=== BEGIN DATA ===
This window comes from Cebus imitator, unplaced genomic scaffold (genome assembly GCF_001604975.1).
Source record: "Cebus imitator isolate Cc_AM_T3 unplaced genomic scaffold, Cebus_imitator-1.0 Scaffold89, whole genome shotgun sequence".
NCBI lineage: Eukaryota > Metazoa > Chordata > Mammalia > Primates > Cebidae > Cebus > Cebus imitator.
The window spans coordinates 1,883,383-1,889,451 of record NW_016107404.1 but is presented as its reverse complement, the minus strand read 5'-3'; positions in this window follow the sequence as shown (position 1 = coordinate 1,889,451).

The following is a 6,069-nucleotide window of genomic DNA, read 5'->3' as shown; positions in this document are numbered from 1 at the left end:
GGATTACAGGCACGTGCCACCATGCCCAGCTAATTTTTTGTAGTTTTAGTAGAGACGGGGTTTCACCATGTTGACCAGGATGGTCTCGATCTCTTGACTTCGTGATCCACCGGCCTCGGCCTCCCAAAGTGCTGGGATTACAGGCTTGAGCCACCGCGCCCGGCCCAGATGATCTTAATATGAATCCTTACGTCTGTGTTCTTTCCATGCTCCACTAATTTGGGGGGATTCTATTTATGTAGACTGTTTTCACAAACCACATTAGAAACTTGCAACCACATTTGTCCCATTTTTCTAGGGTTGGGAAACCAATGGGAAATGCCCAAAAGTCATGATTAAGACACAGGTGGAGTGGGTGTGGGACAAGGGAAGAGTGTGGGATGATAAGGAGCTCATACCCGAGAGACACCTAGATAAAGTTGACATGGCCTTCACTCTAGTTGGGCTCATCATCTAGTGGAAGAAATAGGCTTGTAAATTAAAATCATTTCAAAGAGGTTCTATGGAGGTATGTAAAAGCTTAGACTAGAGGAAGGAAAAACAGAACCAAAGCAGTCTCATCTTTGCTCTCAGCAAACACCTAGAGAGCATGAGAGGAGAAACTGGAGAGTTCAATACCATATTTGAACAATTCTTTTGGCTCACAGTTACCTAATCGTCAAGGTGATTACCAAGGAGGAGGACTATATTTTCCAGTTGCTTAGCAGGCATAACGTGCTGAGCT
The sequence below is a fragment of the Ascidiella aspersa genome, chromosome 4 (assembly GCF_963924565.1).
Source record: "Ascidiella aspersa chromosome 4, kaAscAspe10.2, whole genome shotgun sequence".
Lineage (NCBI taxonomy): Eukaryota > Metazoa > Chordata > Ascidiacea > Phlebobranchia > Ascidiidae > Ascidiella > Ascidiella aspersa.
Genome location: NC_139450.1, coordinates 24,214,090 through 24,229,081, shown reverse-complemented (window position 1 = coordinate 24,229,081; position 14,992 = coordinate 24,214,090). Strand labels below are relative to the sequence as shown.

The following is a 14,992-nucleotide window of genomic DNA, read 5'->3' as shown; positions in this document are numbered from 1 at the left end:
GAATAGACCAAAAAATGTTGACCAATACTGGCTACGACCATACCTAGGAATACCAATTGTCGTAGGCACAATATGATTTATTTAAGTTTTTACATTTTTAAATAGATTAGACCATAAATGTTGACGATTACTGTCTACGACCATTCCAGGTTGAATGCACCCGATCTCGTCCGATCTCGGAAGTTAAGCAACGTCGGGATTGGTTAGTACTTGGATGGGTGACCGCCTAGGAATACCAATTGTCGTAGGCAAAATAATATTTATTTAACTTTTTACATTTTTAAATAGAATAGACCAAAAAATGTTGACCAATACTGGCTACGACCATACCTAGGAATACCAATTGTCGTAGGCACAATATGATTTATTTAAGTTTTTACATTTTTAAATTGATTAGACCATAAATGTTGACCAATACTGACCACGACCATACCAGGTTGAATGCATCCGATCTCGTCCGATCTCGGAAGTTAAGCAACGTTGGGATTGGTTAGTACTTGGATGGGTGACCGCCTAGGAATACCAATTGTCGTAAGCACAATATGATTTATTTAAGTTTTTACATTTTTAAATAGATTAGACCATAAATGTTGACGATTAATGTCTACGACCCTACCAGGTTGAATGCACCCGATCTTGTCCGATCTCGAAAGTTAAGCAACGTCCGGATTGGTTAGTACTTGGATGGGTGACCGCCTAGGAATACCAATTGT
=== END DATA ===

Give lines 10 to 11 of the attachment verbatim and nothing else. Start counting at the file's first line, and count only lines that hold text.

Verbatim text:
Genome location: NC_139450.1, coordinates 24,214,090 through 24,229,081, shown reverse-complemented (window position 1 = coordinate 24,229,081; position 14,992 = coordinate 24,214,090). Strand labels below are relative to the sequence as shown.

The following is a 14,992-nucleotide window of genomic DNA, read 5'->3' as shown; positions in this document are numbered from 1 at the left end: